Try Our Apps


Gobble up these 8 terms for eating


[adjective des-uh-lit; verb des-uh-leyt] /adjective ˈdɛs ə lɪt; verb ˈdɛs əˌleɪt/
barren or laid waste; devastated:
a treeless, desolate landscape.
deprived or destitute of inhabitants; deserted; uninhabited.
solitary; lonely:
a desolate place.
having the feeling of being abandoned by friends or by hope; forlorn.
dreary; dismal; gloomy:
desolate prospects.
verb (used with object), desolated, desolating.
to lay waste; devastate.
to deprive of inhabitants; depopulate.
to make disconsolate.
to forsake or abandon.
Origin of desolate
1325-75; Middle English < Latin dēsōlātus forsaken, past participle of dēsōlāre, equivalent to dē- de- + sōlāre to make lonely, derivative of sōlus sole1; see -ate1
Related forms
desolately, adverb
desolateness, noun
desolater, desolator, noun
quasi-desolate, adjective
quasi-desolately, adverb
Can be confused
desolate, dissolute (see synonym study at the current entry)
1. ravaged. 2. desert. 4. lonesome, lost; miserable, wretched, woebegone, woeful, inconsolable, cheerless, hopeless. Desolate, disconsolate, forlorn suggest one who is in a sad and wretched condition. The desolate person is deprived of human consolation, relationships, or presence: desolate and despairing. The disconsolate person is aware of the efforts of others to console and comfort, but is unable to be relieved or cheered by them: She remained disconsolate even in the midst of friends. The forlorn person is lost, deserted, or forsaken by friends: wretched and forlorn in a strange city. 6. ravage, ruin. 8. sadden, depress. 9. desert.
4. delighted, happy. Unabridged
Based on the Random House Dictionary, © Random House, Inc. 2015.
Cite This Source
Examples from the Web for desolateness
Historical Examples
  • Despite all the honors and blandishments of her position, the old feeling of desolateness came upon her.

  • The desolateness of the poor girls had perhaps been greater than their grief.

    Two Penniless Princesses Charlotte M. Yonge
  • What is there in this sound that suggests the tenderness of spring, the despair of a summer night, the desolateness of young love?

    Being a Boy Charles Dudley Warner
  • Its newness and desolateness of appearance revolted me, just then.

    Basil Wilkie Collins
  • There was something in their wild cawing, in the desolateness of the fields, in the rush of the cold river, that suited his mood.

  • His desolateness at an hotel or boarding-house is proverbial.

  • It was a young horse, seeking in its desolateness the neighbourhood of a human being.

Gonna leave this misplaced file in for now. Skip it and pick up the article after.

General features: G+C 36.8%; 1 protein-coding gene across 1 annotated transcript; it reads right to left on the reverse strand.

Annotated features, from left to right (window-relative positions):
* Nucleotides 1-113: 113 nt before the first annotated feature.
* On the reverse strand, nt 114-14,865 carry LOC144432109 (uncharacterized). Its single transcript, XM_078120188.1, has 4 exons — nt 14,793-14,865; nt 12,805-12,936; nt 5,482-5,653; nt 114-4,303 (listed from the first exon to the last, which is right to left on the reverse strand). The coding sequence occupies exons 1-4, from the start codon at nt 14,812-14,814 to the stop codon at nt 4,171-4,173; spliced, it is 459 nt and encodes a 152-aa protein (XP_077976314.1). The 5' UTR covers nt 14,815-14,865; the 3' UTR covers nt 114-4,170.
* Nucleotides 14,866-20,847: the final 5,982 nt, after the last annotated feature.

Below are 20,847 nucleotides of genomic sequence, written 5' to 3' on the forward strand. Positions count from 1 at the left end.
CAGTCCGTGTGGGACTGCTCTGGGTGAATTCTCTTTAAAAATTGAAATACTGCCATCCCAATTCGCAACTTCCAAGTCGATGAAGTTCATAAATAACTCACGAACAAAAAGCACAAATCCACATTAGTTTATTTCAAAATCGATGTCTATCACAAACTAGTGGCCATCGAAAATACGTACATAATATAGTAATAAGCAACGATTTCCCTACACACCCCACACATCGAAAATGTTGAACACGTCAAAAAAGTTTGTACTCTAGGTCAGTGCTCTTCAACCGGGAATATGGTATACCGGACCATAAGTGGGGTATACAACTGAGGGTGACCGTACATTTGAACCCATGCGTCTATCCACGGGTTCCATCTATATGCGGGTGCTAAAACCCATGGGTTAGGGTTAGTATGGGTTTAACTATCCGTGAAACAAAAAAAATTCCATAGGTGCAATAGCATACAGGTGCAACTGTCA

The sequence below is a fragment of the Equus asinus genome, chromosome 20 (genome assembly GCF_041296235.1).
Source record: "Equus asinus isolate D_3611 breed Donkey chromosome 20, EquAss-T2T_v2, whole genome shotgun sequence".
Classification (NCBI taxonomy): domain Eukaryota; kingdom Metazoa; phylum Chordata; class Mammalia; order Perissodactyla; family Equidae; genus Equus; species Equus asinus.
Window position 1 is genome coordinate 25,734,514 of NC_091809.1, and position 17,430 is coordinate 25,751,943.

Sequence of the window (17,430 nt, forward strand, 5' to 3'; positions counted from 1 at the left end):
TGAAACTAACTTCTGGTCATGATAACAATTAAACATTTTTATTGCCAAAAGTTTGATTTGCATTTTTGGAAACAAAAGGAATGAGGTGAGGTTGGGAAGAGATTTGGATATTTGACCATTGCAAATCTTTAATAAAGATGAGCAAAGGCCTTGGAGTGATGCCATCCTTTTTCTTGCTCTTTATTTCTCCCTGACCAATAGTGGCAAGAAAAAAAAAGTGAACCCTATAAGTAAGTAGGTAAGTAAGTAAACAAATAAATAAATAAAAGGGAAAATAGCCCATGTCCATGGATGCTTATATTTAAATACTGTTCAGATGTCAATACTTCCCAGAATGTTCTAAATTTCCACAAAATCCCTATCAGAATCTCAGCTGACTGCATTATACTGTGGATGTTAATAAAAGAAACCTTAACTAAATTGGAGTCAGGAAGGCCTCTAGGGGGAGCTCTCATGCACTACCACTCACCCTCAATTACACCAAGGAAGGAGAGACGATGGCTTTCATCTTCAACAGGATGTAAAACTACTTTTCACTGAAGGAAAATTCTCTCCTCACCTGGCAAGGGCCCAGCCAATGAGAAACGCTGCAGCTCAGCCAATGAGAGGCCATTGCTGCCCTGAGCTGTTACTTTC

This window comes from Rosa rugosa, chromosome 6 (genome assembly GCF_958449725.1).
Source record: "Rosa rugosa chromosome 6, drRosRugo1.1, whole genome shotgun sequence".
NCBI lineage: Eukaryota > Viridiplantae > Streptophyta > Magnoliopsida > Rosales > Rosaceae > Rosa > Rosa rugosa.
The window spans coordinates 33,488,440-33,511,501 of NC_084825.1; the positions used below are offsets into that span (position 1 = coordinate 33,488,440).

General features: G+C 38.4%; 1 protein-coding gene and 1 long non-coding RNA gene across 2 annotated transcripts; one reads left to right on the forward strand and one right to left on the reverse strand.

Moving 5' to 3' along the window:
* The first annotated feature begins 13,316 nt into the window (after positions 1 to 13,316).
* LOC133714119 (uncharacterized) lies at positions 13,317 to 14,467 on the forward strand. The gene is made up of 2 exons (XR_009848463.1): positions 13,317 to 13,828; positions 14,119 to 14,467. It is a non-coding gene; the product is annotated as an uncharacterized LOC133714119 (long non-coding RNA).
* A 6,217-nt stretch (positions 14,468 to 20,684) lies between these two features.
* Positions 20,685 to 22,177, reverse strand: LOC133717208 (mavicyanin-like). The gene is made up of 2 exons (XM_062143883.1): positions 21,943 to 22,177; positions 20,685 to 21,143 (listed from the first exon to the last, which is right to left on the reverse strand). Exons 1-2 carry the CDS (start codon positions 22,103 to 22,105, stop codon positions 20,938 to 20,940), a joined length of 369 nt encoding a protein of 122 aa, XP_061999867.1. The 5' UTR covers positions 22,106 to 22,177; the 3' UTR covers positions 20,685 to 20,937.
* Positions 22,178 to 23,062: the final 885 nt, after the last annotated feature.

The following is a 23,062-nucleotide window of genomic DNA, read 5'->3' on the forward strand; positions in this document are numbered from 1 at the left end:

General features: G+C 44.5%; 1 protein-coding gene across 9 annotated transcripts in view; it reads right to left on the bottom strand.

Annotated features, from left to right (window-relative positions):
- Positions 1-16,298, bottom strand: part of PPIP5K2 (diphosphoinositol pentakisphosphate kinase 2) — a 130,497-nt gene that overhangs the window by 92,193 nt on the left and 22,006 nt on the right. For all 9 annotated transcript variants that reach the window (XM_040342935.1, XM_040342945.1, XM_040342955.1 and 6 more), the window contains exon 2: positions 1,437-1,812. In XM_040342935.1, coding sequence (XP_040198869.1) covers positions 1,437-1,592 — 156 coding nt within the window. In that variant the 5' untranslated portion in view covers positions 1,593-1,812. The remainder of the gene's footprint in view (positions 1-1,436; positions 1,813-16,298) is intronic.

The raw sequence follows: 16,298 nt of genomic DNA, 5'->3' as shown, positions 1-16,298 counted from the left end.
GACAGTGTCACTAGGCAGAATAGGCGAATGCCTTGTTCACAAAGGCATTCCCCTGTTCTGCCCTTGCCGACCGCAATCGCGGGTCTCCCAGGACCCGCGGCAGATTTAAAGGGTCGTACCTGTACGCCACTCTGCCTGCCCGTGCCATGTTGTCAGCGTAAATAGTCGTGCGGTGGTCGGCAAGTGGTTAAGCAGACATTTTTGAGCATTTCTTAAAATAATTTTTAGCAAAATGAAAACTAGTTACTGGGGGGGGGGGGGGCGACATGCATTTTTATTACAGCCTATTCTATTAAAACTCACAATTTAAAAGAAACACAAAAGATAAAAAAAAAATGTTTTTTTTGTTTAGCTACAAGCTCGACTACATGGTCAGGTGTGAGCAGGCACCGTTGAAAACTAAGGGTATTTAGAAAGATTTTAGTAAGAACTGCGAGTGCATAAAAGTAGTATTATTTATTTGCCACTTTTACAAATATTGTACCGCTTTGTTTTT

Mary Bjornstjerne Bjornson
  • "Which art in heaven—" but heaven was so far away and looked so cruelly serene to her in her desolateness and danger!

    The Girl from Montana Grace Livingston Hill
  • There was a kind of desolateness in our life, though we did not understand it at the time.

    The Two Sides of the Shield Charlotte M. Yonge
  • They are found in the desolateness which is felt in many home circles, in bidding adieu to husbands, sons, and brothers.

    The Arctic Whaleman Lewis Holmes
British Dictionary definitions for desolateness


adjective (ˈdɛsəlɪt)
uninhabited; deserted
made uninhabitable; laid waste; devastated
without friends, hope, or encouragement; forlorn, wretched, or abandoned
gloomy or dismal; depressing
verb (transitive) (ˈdɛsəˌleɪt)
to deprive of inhabitants; depopulate
to make barren or lay waste; devastate
to make wretched or forlorn
to forsake or abandon
Derived Forms
desolater, desolator, noun
desolately, adverb
desolateness, noun
Word Origin
C14: from Latin dēsōlāre to leave alone, from de- + sōlāre to make lonely, lay waste, from sōlus alone
Collins English Dictionary - Complete & Unabridged 2012 Digital Edition
© William Collins Sons & Co. Ltd. 1979, 1986 © HarperCollins
Publishers 1998, 2000, 2003, 2005, 2006, 2007, 2009, 2012
Cite This Source
Word Origin and History for desolateness



mid-14c., "without companions," also "uninhabited," from Latin desolatus, past participle of desolare "leave alone, desert," from de- "completely" (see de-) + solare "make lonely," from solus "alone" (see sole (adj.)). Sense of "joyless" is 15c.


late 14c., from desolate (adj.). Related: Desolated; desolating.

Online Etymology Dictionary, © 2010 Douglas Harper
Cite This Source

Word of the Day

Word Value for desolateness

Scrabble Words With Friends

Nearby words for desolateness